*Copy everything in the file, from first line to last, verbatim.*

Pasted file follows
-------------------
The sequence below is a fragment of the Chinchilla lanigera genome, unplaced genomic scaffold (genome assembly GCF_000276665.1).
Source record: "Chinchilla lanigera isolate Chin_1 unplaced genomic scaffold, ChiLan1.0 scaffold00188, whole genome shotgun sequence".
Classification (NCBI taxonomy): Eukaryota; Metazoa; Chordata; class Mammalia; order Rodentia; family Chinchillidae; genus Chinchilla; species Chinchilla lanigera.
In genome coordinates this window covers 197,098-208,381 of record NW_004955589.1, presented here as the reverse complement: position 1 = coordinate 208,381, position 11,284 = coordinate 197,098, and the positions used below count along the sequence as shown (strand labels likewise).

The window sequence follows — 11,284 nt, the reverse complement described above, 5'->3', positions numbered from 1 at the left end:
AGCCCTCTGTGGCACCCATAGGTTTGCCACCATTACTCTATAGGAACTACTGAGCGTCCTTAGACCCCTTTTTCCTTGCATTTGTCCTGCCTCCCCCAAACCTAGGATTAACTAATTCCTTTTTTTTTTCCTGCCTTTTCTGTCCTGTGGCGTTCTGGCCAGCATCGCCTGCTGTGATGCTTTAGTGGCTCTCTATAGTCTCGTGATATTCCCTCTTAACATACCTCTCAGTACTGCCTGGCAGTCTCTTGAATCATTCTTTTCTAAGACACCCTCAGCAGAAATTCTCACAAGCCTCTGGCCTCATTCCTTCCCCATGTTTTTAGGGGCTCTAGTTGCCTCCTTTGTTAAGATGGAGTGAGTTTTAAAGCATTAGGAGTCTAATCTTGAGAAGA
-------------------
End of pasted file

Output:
The sequence below is a fragment of the Chinchilla lanigera genome, unplaced genomic scaffold (genome assembly GCF_000276665.1).
Source record: "Chinchilla lanigera isolate Chin_1 unplaced genomic scaffold, ChiLan1.0 scaffold00188, whole genome shotgun sequence".
Classification (NCBI taxonomy): Eukaryota; Metazoa; Chordata; class Mammalia; order Rodentia; family Chinchillidae; genus Chinchilla; species Chinchilla lanigera.
In genome coordinates this window covers 197,098-208,381 of record NW_004955589.1, presented here as the reverse complement: position 1 = coordinate 208,381, position 11,284 = coordinate 197,098, and the positions used below count along the sequence as shown (strand labels likewise).

The window sequence follows — 11,284 nt, the reverse complement described above, 5'->3', positions numbered from 1 at the left end:
AGCCCTCTGTGGCACCCATAGGTTTGCCACCATTACTCTATAGGAACTACTGAGCGTCCTTAGACCCCTTTTTCCTTGCATTTGTCCTGCCTCCCCCAAACCTAGGATTAACTAATTCCTTTTTTTTTTCCTGCCTTTTCTGTCCTGTGGCGTTCTGGCCAGCATCGCCTGCTGTGATGCTTTAGTGGCTCTCTATAGTCTCGTGATATTCCCTCTTAACATACCTCTCAGTACTGCCTGGCAGTCTCTTGAATCATTCTTTTCTAAGACACCCTCAGCAGAAATTCTCACAAGCCTCTGGCCTCATTCCTTCCCCATGTTTTTAGGGGCTCTAGTTGCCTCCTTTGTTAAGATGGAGTGAGTTTTAAAGCATTAGGAGTCTAATCTTGAGAAGA